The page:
When the Chancellor College Travelling Theatre launched its two books on Sunday afternoon at Blantyre Sports Club, one thing was clear; art can be used in more ways than just entertainment.
Their performances of fragments of the plays stolen from the two books Living Playscripts: Trilogy, The Chiefs Blanket and other Plays brought to life three of Malawi’s former presidents and tackled thorny cultural issues.
Living Playscripts: Trilogy is made up of three plays, Bakili’s Wit, The Bingu Tragedy and Amai’s Turn. All these plays were written by the theatre group’s Smith Likongwe.
The Chiefs Blanket and other Plays have contributions from various writers such as Linda Tembo for Ours is Alive, Wongile Mbano for The grass on the other side by Wanangwa Gondwe, Zondiwe Mbano for The return, Bennie Msuku for The White Cloth and Wongile Mbano for Kaulimi.
The cover title, The Chiefs Blanket which confronts the cultural discrepancies mirrored through the failings of traditional leaders in the face of political influence is courtesy of Likongwe himself.
When the youthful cast led by first year student Jimmy Masamba, who ably played the role of Bakili Muluzi, took to the stage to perform an excerpt from Bakili’s Wit, the depiction vividly rolled back the hands of time to the period of the country’s first democratic leader.
The handouts, the sense of humour from the sometimes overly-sensitive jokes and charisma were all on show during the 15 minute cameo which left the sizeable number of patrons in stitches.
Eunice Liwewe, Thandiwe Lizi, Ruth Chavula and Virginia Chavula were marvellous in their part performance of The Chiefs Blanket, with the other three offering sexual counselling to Liwewe who was portrayed as Namwali
ready to take on any marital demands.
Perhaps the only element which soiled the otherwise lively afternoon was the group’s rendition of The Tragedy of Bingu which in real sense was flat. It had people waiting for a climax which never came until its two scenes played out despite being a tragedy.
Likongwe said this was their modest contribution towards Malawian literature so that the country continues to be counted in terms of playwriting by producing works of reference to be at par with works from other parts of the world and periods of history.
“In part, it is a celebration of our leaders. On the other hand we wanted to expose their lives and ideologies, analyse their policies and governance styles in order to improve for the better in future.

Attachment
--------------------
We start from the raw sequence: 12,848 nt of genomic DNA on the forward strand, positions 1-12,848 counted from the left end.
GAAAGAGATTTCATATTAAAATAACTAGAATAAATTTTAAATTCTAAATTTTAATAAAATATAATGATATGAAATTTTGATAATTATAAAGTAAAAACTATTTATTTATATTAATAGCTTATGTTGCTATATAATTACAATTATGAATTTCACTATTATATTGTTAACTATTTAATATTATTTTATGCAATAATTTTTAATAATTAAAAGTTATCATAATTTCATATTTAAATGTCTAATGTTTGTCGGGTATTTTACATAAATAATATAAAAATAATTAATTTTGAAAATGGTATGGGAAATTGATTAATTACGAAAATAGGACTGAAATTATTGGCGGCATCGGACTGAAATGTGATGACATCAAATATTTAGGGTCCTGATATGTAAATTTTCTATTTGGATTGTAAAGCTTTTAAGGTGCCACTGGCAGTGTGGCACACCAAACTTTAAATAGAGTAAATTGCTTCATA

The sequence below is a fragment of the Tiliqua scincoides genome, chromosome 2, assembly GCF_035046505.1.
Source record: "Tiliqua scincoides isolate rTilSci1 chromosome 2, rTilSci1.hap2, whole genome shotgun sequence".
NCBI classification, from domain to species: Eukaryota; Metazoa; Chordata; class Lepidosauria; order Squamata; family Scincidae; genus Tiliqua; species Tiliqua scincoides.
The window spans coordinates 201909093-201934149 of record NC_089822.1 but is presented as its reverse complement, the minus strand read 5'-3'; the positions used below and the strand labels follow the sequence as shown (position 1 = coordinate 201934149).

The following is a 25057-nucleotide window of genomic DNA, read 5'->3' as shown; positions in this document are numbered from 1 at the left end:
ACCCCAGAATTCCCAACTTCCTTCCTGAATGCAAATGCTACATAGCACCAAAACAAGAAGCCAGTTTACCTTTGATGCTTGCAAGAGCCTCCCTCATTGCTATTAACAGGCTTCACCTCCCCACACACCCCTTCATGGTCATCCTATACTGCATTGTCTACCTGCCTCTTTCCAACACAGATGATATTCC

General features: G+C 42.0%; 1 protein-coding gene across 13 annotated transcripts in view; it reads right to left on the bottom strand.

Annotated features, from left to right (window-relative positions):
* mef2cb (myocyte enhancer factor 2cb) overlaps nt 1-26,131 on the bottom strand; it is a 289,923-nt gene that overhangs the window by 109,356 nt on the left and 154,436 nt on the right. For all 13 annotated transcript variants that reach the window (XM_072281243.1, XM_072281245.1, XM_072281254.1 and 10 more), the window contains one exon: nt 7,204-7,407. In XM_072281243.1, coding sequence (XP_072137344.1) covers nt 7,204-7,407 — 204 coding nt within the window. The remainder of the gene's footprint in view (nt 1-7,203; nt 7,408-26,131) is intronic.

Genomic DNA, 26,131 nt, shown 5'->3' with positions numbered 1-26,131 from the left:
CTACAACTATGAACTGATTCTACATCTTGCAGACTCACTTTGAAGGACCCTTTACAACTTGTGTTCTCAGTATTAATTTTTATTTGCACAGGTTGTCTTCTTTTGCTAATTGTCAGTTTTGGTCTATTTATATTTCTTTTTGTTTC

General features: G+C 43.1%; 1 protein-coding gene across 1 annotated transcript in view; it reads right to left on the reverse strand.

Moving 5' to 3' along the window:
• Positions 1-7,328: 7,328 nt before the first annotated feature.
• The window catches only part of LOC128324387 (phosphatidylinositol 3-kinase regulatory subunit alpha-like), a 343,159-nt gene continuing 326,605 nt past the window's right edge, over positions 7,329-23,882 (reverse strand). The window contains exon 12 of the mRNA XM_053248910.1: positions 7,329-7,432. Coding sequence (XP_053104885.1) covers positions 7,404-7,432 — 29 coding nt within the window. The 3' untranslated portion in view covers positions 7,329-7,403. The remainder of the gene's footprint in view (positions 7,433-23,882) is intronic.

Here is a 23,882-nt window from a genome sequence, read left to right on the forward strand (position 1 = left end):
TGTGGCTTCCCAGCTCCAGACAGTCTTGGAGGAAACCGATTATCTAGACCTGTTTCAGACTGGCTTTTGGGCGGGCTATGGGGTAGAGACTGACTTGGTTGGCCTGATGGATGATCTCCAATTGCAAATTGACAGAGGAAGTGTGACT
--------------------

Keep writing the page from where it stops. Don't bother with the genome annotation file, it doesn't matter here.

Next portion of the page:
“We also felt duty bound to preserve cultural practices for posterity and bring in new dimensions to our culture. To expose Malawian culture and present the same for further development such as films,” he said.
Likongwe stressed that there was no better way of recording the attendant incidents during the transition from one party to a multi-party State, analysing the character of the leaders and acknowledging their contributions than writing the books.
Malawi Writers Union (Mawu) board member Emmanuel Chinunda, in his address as the guest of honour, said the unveiling of the two books is a milestone as it has set a direction which Malawian dramatists and playwrights should take.
He said: “This is what we need to do if Malawi is to be recognised as a country that has writers and creative people. The majority of the literature that we have is foreign and there is nothing wrong with foreign literature. But as Malawians where are we in the equation?
“We should not be sleeping on the job as creative people. And we should not wait for people from outside the country to document our own history. And we should not pretend that we do not have customs and traditions when we have an overflow.”
One of Malawi’s revered stage drama actors, Frank Patani Mwase, while commending Chancellor College Travelling Theatre felt they needed to give more in their performances as it will have a direct impact on the drive to have their books bought.
Mwase said: “When you come out there you have to know that it is your moment. Come out and show the world what you are made of. When you come to a performance like this, all the ethics must be on point.
“Their performance will drive and determine how the books will fare on the market. What they gave out was good but they should do it more boldly and not unapologetically. They needed to come to the party as it is their moment of truth.”
Other notable names in the arts industry present, Mawu president Sambalikagwa Mvona, Book Publishers Association of Malawi president Alfred Msadala, actors Max DC Chimphinga and Mafumu Matiki.
The first two books were auctioned for K100 000 and were bought by Chinunda. n